- Category: Movie Reviews
- Written by Gilbert Seah
Watch out for bad movies opening this week! Two opening arrive without press screenings – APOLLO 18 and SHARK NIGHT 3D. Be afraid, very afraid!
THE DEBT has an early Wed opening with Helen Mirren as a Mosaad agent with Israeli accent. Is The Queen trying too hard?
THE DEBT (USA 2010) **
Directed by John Madden
THE DEBT is a remake of the Israeli film HA-HOV (never released in North America) which has the premise of bringing a Nazi criminal to justice. The criminal in question is Dr. Vogel who has murdered and maimed hundreds of children in his medical experiments during World War II.
In 1966, Dr. Vogel (Jesper Christensen) is practising normal medicine in East Berlin. The espionage thriller begins in 1997, as shocking news reaches retired Mossad secret agents Rachel (Helen Mirren) and Stephan (Tom Wilkinson) about their former colleague David (Ciarán Hinds). All three have been venerated for decades by their country because of the mission that they undertook back in 1966, when the trio (portrayed, respectively, by Jessica Chastain from the recent TREE OF LIFE and THE HELP, Marton Csokas, and Sam Worthington tracked down Nazi war criminal Vogel in East Berlin. Things went terribly wrong. The trio kidnapped Dr. Vogel who eventually escaped. They claimed he was shot by Rachel while escaping. Now, after a book has been published by Rachel’s daughter, the real Dr. Vogel comes forth to say that he is still alive. Agent Rachel is forced to pay the debt of the lie by having to kill him.
All this sounds a bit much in plot for the simple premise. The film, for one shifts too often, uncomfortably between 1997 and 1966. The script by 3 writers Jane Goldman, Matthew Vaughn and Peter Straughan has too many unnecessary distractions to the plot. One might excuse the love relationship between Rachel and David and the enmity between David and Stephan for Rachel’s affections that piques interest into the film, but the Rachel and the daughter relationship, rekindling of past affairs and the Rachel’s claustrophobic outbursts could have been dispensed with.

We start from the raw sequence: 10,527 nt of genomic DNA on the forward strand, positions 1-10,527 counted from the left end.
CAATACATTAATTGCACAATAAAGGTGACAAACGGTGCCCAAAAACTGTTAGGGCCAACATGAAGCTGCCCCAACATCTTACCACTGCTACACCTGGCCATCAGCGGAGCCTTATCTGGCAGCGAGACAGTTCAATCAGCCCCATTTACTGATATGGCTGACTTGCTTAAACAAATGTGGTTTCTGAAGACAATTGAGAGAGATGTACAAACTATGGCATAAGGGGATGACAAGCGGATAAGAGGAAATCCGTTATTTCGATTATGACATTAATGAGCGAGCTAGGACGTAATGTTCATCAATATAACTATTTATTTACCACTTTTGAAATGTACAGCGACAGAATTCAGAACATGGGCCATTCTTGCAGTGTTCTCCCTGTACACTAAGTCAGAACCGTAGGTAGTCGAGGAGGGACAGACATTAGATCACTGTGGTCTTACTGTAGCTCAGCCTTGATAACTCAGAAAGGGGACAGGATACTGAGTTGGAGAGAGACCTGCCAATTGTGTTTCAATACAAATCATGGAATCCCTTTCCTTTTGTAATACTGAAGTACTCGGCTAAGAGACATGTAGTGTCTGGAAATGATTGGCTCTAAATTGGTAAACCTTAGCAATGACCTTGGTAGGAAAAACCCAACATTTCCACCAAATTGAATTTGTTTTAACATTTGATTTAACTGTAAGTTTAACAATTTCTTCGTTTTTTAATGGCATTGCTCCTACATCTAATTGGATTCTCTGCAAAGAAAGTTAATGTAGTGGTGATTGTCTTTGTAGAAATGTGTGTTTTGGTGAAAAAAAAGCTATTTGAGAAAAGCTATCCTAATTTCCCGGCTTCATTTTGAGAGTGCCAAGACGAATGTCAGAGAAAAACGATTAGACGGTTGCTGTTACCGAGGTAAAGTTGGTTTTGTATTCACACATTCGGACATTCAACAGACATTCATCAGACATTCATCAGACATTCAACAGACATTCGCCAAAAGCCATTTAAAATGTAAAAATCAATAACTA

The actors all speak with Israeli accents, something that makes one feel weird, after seeing Mirren, Worthington, Wilkinson and Hinds in countless other movies.
With the ultra violent and dramatic confrontations towards the ending of the film, THE DEBT loses all credibility as an authentic case in history, something that the film tries so hard to establish throughout.
BEST BETS OF THE WEEK:
Best Film Opening This Week: nil (Stay home if you must!)
Best Film Playing: Attack the Block
Best Comedy: Bridesmaids
Best Family: Harry Potter and the Deathly Hallows Part 2
Best Documentary: Chasing Madoff
Best Foreign: Sarah’s Key (Elle S’appelait Sarah)
Avoid: Too many to list (Stay home if you have to!)
Gilbert’s Top TIFF Picks
My top 3 TIFF picks are:
The Skin I Live In
They have the common theme of paedophilia, not because I am a paedophile but for the reason that these films make the most intriguing and disturbing dramas.
My other 2 picks are:
There is Something Wrong About Kevin (troubled youth/troubled parents)
Le Havre (Kaurismaki is my favourite dead pan comedic director)